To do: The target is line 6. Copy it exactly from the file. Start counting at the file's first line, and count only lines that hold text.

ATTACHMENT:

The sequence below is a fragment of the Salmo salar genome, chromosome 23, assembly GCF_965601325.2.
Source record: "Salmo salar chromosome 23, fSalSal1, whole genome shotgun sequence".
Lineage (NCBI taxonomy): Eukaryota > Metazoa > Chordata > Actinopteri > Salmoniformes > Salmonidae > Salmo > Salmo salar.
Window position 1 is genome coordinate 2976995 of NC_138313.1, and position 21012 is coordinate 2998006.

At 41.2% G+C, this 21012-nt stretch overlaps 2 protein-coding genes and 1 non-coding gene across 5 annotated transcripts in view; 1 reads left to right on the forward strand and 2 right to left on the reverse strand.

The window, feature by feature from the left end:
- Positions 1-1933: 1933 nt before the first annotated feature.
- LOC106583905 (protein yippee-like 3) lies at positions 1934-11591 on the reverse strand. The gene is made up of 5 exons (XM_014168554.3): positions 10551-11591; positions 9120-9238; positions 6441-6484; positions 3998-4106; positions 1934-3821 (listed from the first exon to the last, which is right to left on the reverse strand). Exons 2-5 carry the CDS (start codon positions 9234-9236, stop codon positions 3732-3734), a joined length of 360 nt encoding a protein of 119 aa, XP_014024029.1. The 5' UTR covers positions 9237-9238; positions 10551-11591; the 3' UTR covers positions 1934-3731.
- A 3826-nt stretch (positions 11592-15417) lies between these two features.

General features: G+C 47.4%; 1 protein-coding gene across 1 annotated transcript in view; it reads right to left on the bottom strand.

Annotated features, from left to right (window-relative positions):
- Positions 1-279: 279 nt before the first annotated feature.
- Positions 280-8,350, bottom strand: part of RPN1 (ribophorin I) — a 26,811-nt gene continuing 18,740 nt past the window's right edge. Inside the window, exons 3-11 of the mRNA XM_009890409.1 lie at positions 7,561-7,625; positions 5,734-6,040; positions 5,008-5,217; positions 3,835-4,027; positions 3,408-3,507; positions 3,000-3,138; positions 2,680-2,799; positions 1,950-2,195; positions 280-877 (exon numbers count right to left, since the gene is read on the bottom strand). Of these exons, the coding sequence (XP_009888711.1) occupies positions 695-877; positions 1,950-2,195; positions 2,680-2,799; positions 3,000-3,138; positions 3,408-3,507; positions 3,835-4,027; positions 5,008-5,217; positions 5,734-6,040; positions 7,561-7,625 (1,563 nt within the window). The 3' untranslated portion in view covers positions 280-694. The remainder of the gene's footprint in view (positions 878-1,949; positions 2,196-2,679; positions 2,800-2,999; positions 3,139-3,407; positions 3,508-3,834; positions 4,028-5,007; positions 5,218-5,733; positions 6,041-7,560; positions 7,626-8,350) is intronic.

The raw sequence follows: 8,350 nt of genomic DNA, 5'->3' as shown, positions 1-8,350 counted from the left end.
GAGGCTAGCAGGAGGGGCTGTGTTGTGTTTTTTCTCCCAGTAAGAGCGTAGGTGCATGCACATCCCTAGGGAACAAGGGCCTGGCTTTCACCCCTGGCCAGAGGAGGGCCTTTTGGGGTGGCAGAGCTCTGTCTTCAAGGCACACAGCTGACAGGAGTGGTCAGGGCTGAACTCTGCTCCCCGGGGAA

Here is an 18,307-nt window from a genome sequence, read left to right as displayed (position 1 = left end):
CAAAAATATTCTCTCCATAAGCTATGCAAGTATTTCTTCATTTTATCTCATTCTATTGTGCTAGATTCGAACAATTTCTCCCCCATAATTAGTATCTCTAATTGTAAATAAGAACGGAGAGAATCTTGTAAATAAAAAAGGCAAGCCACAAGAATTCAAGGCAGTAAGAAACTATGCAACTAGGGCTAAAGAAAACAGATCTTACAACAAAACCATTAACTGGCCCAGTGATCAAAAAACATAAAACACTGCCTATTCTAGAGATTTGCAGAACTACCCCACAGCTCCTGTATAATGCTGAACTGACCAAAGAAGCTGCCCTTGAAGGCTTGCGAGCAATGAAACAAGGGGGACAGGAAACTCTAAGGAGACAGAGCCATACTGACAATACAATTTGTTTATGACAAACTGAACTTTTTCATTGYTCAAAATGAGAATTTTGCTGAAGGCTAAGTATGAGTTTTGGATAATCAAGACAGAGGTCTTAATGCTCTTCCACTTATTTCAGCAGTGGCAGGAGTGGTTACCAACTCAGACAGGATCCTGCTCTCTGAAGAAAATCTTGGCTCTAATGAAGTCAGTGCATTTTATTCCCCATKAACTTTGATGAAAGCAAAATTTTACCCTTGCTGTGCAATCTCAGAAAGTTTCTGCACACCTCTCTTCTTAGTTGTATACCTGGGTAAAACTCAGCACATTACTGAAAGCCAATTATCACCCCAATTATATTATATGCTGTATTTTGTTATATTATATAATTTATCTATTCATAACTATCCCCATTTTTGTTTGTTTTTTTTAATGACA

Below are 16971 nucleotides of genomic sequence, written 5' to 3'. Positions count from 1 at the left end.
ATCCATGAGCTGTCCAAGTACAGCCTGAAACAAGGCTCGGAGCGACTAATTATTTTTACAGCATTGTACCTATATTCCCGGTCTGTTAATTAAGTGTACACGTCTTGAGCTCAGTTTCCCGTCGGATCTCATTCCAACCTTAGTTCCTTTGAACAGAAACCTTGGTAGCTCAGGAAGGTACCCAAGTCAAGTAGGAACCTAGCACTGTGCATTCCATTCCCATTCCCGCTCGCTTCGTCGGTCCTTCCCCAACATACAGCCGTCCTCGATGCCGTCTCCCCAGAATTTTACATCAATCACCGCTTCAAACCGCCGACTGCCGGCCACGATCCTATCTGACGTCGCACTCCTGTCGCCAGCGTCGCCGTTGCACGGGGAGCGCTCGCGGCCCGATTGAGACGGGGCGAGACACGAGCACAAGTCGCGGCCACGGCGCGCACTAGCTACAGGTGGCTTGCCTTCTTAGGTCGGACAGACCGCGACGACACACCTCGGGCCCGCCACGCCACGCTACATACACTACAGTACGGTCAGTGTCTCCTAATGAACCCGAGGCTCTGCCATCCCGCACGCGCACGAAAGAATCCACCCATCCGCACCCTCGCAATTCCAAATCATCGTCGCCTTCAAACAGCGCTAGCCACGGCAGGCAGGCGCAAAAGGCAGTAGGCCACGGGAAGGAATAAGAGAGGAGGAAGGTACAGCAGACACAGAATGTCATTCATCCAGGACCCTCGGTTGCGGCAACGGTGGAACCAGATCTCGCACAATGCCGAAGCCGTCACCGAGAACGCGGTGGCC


The window, feature by feature from the left end: